Later, upon resuming perusal of the text, we discovered a warm eulogy of John Muir and a lively ridicule of Clarence King, based on passages in his book of essays, Mountaineering in the Sierra Nevada, written and published about 1870 when he was in his late twenties. We welcome this citation, if only as refutation of our author’s fiat that Americans are venal creatures, sadly deficient in romantic tendencies and that their mountain literature is of the same description. In King we find romance galore—romantic adventure, romantically portrayed, and done, too, in the pioneer era when our author pictures us as wallowing in intensive acquisition under the motto “Time is money.” King climbed Mt. Tyndall in 1864, a dozen years before there was any organized mountaineering club in America. No one nowadays treats his youthful exuberance from a serious mountaineering standpoint. He was primarily an able geologist; also a noted raconteur, much sought after in cultured circles in New York. We Americans know that it is the rare literary charm of his stories that keeps his work alive and in demand down to the present day. One wonders how any reader who has perused the later portions of King’s book, could withhold tribute to the masterly passages of prose description which grace it. The author’s commendation of John Muir stands out in these rather acrid pages as an agreeable oasis. We are not convinced, however, that Muir, great and admirable as he was, will, or should, be adopted as the prototype for American climbers.

Mr. Irving’s entire discussion of American mountaineering literature gives strong ground for suspecting that he has but dabbled in it to find fodder for his intransigency. His appears to be a bad case that only a stiff dose of further reading, preferably in our later books, will cure and we venture to prescribe Wilcox’s Rocky Mountains of Canada and Thorington’s Glittering Mountains of Canada.2 These we can assure him from personal knowledge were not written in Hollywood (mentioned in the text) where many of his notions about us seem to have arisen.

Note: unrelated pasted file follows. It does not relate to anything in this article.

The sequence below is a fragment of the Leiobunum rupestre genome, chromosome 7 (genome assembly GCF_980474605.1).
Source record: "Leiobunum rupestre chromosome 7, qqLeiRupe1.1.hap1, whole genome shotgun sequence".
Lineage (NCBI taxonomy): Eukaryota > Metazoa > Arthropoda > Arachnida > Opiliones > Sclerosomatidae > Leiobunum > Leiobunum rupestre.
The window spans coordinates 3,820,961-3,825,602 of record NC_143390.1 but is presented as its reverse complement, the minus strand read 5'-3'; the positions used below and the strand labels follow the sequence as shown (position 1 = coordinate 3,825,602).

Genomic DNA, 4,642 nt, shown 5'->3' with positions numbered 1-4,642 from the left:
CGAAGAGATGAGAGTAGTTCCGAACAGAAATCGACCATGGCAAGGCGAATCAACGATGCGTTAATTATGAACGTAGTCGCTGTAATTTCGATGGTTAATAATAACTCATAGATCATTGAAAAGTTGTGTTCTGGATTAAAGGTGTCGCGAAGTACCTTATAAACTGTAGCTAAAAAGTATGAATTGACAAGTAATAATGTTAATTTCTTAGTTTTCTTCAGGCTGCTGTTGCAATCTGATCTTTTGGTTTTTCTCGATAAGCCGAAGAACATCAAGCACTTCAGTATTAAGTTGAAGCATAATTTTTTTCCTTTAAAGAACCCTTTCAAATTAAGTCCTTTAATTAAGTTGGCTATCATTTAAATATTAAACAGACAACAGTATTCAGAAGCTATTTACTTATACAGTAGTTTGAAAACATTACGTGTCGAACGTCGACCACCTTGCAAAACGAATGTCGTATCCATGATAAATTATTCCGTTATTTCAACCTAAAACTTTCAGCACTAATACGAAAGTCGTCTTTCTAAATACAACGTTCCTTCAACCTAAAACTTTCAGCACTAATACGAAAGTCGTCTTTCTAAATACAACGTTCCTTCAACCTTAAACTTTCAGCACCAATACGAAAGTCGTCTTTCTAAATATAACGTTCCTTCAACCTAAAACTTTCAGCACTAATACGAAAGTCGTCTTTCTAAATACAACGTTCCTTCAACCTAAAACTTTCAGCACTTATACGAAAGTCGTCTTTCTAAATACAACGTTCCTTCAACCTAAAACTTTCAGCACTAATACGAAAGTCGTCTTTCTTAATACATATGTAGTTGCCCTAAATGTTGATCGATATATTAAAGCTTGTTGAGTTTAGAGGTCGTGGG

In conclusion we venture the prediction that American mountaineering will continue to follow evolutionary principles normal to our land and that the lessons of the hills will continue to be salutary, regenerative and wholesome. We hope and believe that they have broadened our horizons and inculcated a sound and benign spirit of international comity (particularly towards fellow mountaineers of other countries) which will preclude any American from sponsoring literary disparagements of his brethren wherever they may live.

H. P.

1That such a mountaineer as T. Graham Brown does not dismiss Alaskan peaks or American companions lightly will be seen by his enthusiastic papers in A.J., 47 (Nos. 250, 251). We venture to add Minya Konka to the list of recent American ascents in which “Hollywood” has played no part.—Ed.

2Howard Palmer’s Mountaineering and Exploration in the Selkirks should certainly be added to this tonic. —Ed.